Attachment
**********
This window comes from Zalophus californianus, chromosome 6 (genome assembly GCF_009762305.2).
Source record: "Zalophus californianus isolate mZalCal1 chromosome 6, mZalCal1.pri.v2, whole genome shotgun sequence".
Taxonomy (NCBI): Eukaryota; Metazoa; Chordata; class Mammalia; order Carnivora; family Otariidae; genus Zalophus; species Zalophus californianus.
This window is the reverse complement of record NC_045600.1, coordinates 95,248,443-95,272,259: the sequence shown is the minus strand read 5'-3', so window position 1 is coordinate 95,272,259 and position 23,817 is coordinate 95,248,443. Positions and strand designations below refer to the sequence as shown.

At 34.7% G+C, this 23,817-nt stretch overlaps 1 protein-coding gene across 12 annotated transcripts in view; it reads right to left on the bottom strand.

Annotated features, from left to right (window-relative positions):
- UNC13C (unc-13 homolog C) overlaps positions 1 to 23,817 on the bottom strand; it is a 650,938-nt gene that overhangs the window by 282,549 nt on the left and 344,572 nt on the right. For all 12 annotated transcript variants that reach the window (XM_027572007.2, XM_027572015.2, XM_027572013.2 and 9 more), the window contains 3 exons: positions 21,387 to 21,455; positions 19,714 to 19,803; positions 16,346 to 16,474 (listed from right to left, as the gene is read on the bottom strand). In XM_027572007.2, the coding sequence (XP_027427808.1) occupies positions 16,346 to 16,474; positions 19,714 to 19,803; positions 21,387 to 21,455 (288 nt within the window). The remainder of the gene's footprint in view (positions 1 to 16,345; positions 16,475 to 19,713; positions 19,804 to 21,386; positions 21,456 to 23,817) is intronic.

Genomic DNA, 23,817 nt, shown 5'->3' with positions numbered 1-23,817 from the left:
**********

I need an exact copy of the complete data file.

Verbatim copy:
This window comes from Zalophus californianus, chromosome 6 (genome assembly GCF_009762305.2).
Source record: "Zalophus californianus isolate mZalCal1 chromosome 6, mZalCal1.pri.v2, whole genome shotgun sequence".
Taxonomy (NCBI): Eukaryota; Metazoa; Chordata; class Mammalia; order Carnivora; family Otariidae; genus Zalophus; species Zalophus californianus.
This window is the reverse complement of record NC_045600.1, coordinates 95,248,443-95,272,259: the sequence shown is the minus strand read 5'-3', so window position 1 is coordinate 95,272,259 and position 23,817 is coordinate 95,248,443. Positions and strand designations below refer to the sequence as shown.

At 34.7% G+C, this 23,817-nt stretch overlaps 1 protein-coding gene across 12 annotated transcripts in view; it reads right to left on the bottom strand.

Annotated features, from left to right (window-relative positions):
- UNC13C (unc-13 homolog C) overlaps positions 1 to 23,817 on the bottom strand; it is a 650,938-nt gene that overhangs the window by 282,549 nt on the left and 344,572 nt on the right. For all 12 annotated transcript variants that reach the window (XM_027572007.2, XM_027572015.2, XM_027572013.2 and 9 more), the window contains 3 exons: positions 21,387 to 21,455; positions 19,714 to 19,803; positions 16,346 to 16,474 (listed from right to left, as the gene is read on the bottom strand). In XM_027572007.2, the coding sequence (XP_027427808.1) occupies positions 16,346 to 16,474; positions 19,714 to 19,803; positions 21,387 to 21,455 (288 nt within the window). The remainder of the gene's footprint in view (positions 1 to 16,345; positions 16,475 to 19,713; positions 19,804 to 21,386; positions 21,456 to 23,817) is intronic.

Genomic DNA, 23,817 nt, shown 5'->3' with positions numbered 1-23,817 from the left: